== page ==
Information is any entity or form that provides the answer to a question of some kind or resolves uncertainty. It is thus related to data and knowledge, as data represents values attributed to parameters, and knowledge signifies understanding of real things or abstract concepts. As it regards data, the information's existence is not necessarily coupled to an observer (it exists beyond an event horizon, for example), while in the case of knowledge, the information requires a cognitive observer.
Information technology (IT) is the use of computers to store, retrieve, transmit, and manipulate data, or information, often in the context of a business or other enterprise. IT is considered to be a subset of information and communications technology (ICT).
Technology ("science of craft", from Greek τέχνη, techne, "art, skill, cunning of hand"; and -λογία, -logia) is first robustly defined by Jacob Bigelow in 1829 as: "...principles, processes, and nomenclatures of the more conspicuous arts, particularly those which involve applications of science, and which may be considered useful, by promoting the benefit of society, together with the emolument [compensation ] of those who pursue them" .
We live in a society absolutely dependent on science and technology and yet have cleverly arranged things so that almost no one understands science and technology. That’s a clear prescription for disaster.
Carl Sagan, from interview with Anne Kalosh in her article Bringing Science Down to Earth, in Hemispheres (Oct 1994), 99. Collected and cited in Tom Head (ed.), Conversations with Carl Sagan (2006), 100.
Incorrigible humanity, therefore, led astray by the giant Nimrod, presumed in its heart to outdo in skill not only nature but the source of its own nature, who is God; and began to build a tower in Sennaar, which afterwards was called Babel (that is, 'confusion'). By this means human beings hoped to climb up to heaven, intending in their foolishness not to equal but to excel their creator.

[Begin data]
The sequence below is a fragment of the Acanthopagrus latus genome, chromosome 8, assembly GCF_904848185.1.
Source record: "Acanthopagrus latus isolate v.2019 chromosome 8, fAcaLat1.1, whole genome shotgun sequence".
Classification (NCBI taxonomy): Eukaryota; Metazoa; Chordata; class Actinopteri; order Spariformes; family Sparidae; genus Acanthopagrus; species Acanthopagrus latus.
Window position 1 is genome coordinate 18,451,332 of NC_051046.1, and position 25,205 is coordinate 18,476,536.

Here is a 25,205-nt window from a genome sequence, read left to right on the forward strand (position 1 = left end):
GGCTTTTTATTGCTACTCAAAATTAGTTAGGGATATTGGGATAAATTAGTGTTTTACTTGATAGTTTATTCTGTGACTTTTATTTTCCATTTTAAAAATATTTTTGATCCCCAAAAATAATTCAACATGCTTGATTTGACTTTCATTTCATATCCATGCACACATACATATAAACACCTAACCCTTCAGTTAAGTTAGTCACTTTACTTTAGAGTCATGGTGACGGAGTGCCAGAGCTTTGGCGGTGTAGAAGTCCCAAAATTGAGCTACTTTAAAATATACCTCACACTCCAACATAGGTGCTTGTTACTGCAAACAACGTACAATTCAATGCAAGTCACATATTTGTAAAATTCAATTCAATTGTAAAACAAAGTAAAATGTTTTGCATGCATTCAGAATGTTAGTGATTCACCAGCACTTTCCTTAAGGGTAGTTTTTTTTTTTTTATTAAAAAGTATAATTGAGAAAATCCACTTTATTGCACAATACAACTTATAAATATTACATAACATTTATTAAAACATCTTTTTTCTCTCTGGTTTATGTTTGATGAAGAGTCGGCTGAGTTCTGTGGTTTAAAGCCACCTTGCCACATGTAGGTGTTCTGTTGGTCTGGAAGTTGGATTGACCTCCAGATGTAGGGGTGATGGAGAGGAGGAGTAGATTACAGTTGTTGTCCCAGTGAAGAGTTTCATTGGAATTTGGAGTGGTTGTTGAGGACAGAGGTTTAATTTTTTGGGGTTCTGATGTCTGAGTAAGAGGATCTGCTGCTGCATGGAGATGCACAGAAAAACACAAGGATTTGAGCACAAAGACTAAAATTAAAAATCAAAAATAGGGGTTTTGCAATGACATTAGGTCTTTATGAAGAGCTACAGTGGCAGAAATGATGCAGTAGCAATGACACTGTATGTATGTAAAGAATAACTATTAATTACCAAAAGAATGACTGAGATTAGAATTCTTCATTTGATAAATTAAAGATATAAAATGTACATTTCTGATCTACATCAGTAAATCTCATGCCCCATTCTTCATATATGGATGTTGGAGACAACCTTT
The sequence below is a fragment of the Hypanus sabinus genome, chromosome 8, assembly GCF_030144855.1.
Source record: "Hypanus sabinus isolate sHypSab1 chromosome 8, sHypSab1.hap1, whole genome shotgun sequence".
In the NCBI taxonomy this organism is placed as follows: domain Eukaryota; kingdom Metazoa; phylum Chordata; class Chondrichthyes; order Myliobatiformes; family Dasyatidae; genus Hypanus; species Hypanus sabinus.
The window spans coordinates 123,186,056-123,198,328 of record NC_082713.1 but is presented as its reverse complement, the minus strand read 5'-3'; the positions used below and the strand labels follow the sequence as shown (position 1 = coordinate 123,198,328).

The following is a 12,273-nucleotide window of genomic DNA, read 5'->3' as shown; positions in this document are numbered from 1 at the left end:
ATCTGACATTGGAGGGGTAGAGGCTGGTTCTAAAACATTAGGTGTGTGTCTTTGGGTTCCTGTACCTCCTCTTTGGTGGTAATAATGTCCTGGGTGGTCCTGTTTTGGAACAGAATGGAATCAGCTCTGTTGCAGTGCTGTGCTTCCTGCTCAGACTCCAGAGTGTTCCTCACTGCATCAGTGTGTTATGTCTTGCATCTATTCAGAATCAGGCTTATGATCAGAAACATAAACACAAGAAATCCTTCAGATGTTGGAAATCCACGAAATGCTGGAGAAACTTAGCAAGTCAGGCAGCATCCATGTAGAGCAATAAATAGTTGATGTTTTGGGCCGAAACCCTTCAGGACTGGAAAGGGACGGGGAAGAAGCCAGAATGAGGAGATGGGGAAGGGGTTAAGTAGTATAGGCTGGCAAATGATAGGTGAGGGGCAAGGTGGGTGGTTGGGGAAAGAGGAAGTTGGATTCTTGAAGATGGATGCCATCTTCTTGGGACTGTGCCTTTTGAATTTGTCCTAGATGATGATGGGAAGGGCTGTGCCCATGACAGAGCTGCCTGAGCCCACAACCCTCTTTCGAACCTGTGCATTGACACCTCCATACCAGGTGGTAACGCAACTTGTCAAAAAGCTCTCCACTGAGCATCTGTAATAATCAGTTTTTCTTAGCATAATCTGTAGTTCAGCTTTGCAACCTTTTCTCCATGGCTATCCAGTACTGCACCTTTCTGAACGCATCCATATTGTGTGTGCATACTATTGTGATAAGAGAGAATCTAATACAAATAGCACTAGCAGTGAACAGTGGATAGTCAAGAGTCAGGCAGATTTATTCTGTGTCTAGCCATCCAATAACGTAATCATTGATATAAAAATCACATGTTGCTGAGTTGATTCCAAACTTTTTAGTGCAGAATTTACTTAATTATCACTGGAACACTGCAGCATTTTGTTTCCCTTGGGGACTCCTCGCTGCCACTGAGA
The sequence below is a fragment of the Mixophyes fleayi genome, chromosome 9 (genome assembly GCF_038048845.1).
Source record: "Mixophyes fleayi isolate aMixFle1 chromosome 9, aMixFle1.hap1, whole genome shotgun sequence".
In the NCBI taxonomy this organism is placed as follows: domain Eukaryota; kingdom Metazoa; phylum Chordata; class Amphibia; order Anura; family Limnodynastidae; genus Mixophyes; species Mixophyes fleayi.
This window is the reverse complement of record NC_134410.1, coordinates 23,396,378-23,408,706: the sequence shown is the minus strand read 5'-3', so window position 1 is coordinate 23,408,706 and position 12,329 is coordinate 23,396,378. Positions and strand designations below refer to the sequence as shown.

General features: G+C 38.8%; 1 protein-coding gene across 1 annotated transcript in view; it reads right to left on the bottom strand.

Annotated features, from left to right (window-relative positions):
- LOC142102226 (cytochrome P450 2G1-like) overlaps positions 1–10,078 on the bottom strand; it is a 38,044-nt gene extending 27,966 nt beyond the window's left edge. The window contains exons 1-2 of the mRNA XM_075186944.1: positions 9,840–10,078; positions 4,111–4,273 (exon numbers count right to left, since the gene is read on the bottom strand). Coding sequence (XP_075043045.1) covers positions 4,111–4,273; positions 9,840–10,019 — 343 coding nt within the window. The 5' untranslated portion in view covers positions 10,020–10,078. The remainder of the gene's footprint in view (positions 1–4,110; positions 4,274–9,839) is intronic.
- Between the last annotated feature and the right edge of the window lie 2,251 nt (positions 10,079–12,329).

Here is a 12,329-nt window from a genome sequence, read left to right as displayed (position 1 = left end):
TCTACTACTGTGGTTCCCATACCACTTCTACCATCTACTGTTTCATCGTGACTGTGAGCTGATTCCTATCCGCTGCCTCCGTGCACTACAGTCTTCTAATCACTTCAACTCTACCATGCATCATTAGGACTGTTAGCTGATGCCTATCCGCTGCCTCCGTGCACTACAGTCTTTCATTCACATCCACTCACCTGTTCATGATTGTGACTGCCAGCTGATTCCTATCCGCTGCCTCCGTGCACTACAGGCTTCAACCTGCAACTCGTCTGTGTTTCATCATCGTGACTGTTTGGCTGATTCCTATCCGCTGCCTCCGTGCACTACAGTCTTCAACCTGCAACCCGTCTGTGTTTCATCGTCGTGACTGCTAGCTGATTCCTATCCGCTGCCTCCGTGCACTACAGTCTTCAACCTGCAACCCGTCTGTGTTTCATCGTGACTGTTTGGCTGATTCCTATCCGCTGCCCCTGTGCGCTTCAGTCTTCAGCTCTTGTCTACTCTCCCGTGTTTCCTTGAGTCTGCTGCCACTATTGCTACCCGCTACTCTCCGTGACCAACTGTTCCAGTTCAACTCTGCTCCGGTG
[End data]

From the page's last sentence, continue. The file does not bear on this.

Dante Alighieri, De vulgari eloquentia, Chapter VII
The objective of Computer-Integrated Manufacturing (CIM) is the appropriate integration of enterprise operations by means of efficient information exchange within the enterprise with the help of Information Technology (IT). Integration includes the physical and logical connection of processes by means of data communications technology operating to specified standards, but also the integration of enterprise functions as welt as enterprise information. Generalized models and an open systems architecture are required to reduce the system complexity to a manageable level. They are used to identify the principal components, processes, constraints and information sources used to describe a manufacturing enterprise progressing towards CIM. In this paper, the basic concepts of an open-systems architecture for CIM called CIM-OSA are presented. The function view of the CIM-OSA modelling framework is discussed. CIM-OSA provides a unique set of advanced features to model functionality and behaviour of CIM systems at three distinct levels (requirements definition, design specification and implementation description).
François Vernadat & H. Jorysz (1990). "CIM-OSA Part I: Total Enterprise Modelling and Function View", In: Int. J. Computer Integrated Manufacturing, 3(3), p. 144-156. Abstract.